When a married woman goes out to look after her rights, her husband is
usually left at home to look after his wrongs.--_Child Harold_.
"'Ullo, Bill, 'ow's things with yer?"
"Lookin' up, Tom, lookin' up."
"Igh cost o' livin' not 'ittin' yer, Bill?"
"Not so 'ard, Tom--not so 'ard. The missus 'as went 'orf on a hunger
stroike and me butcher's bills is c
t in arf!"
I'd hate t' be married t' a suffragette an' have t' eat Battle Creek
FIRST ENGLISHMAN--"Why do you allow your wife to be a militant
SECOND ENGLISHMAN--"When she's busy wrecking things outside we have
comparative peace at home."--_Life_.
Recipe for a suffragette:
To the power that already lies in her hands
You add equal rights with the gents;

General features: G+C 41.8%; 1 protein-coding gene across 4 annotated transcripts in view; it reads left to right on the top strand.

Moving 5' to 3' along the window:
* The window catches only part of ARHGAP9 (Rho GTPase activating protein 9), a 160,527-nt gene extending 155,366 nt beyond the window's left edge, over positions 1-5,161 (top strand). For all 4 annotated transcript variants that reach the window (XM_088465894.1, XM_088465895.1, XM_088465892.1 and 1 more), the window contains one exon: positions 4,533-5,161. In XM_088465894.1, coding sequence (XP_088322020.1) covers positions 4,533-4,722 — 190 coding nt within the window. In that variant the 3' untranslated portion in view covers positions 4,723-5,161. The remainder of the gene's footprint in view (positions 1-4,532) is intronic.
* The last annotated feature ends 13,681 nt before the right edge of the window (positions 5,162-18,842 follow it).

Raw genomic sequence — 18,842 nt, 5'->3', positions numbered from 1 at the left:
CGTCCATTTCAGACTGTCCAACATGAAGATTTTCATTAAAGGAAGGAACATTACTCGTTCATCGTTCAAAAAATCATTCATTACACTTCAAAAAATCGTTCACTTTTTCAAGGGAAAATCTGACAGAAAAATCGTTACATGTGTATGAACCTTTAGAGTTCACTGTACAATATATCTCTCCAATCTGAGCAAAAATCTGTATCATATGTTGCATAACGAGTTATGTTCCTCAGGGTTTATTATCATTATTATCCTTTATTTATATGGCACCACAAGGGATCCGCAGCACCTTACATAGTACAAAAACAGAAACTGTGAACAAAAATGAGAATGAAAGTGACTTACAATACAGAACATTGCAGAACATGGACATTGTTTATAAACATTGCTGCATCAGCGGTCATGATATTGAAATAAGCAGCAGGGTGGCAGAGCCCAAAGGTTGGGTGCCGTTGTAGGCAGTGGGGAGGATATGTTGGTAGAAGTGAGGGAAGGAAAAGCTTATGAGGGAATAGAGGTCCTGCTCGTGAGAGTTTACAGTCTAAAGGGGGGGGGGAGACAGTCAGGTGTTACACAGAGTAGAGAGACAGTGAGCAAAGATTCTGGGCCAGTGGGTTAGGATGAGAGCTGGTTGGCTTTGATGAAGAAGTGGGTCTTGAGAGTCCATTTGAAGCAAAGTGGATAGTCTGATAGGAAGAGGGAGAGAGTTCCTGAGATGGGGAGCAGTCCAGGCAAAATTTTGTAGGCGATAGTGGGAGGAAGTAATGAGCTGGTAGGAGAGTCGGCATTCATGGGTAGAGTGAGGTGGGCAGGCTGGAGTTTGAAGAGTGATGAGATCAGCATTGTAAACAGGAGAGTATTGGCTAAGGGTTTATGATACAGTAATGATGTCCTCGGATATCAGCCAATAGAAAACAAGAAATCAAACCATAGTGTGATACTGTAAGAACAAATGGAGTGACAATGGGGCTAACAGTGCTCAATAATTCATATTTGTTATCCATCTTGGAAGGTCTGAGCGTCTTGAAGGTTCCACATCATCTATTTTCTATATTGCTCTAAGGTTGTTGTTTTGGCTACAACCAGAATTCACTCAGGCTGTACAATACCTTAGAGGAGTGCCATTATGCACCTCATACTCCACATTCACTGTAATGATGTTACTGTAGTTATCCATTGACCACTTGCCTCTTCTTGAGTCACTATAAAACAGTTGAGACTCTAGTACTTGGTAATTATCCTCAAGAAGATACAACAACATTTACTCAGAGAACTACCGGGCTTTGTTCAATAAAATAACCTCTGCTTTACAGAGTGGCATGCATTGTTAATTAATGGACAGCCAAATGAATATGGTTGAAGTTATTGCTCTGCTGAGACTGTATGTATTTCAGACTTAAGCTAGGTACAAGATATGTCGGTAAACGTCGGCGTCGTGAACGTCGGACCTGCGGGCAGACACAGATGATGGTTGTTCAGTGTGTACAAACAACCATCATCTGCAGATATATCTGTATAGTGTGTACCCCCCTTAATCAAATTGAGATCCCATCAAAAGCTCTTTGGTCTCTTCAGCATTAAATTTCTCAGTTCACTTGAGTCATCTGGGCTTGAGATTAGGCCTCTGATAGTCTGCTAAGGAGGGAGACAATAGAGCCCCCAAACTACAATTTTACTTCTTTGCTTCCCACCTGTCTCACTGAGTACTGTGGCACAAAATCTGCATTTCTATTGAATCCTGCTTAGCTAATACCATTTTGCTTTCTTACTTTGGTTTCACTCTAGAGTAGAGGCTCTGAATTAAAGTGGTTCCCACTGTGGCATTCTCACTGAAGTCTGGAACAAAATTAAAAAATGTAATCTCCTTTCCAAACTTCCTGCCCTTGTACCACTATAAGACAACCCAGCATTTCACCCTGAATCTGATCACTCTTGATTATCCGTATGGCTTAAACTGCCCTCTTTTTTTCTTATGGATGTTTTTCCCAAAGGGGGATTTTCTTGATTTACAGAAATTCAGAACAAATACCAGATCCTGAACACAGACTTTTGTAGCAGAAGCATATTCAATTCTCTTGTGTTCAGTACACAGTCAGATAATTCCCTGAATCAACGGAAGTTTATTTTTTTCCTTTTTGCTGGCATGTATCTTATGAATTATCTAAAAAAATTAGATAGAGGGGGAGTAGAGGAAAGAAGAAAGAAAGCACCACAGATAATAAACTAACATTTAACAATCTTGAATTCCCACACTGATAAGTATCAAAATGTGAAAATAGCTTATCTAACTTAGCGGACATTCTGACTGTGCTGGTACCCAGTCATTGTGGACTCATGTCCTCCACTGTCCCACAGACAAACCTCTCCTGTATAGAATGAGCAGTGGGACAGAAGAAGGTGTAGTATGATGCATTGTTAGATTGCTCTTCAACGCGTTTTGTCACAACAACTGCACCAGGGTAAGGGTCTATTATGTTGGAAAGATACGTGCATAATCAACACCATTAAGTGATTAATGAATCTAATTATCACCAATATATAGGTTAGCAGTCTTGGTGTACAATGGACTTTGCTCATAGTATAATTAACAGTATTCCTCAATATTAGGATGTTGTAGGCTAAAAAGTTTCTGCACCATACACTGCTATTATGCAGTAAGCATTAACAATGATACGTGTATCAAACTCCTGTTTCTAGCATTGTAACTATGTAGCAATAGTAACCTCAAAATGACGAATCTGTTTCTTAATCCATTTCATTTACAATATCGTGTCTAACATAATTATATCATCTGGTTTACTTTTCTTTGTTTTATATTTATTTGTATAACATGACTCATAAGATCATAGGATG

You'll find votes that used to bring two or three plunks,
Marked down to ninety-eight cents.
When Mrs. Pankhurst, the English suffragette, was in America she met and
became very much attached to Mrs. Lee Preston, a New York woman of
singular cleverness of mind and personal attraction. After the
acquaintance had ripened somewhat Mrs. Pankhurst ventured to say:
"I do hope, Mrs. Preston, that you are a suffragette."
"Oh, dear no!" replied Mrs. Preston; "you know, Mrs. Pankhurst, I am
BILL--"Jake said he was going to break up the suffragette meeting the
other night. Were his plans carried out?"
DILL--"No, Jake was."--_Life_.
SLASHER--"Been in a fight?"
MASHER--"No. I tried to flirt with a pretty suffragette."--_Judge_.
"What sort of a ticket does your suffragette club favor?"
"Well," replied young Mrs. Torkins, "if we owned right up, I think most
of us would prefer matinée tickets."
_See also_ Woman suffrage.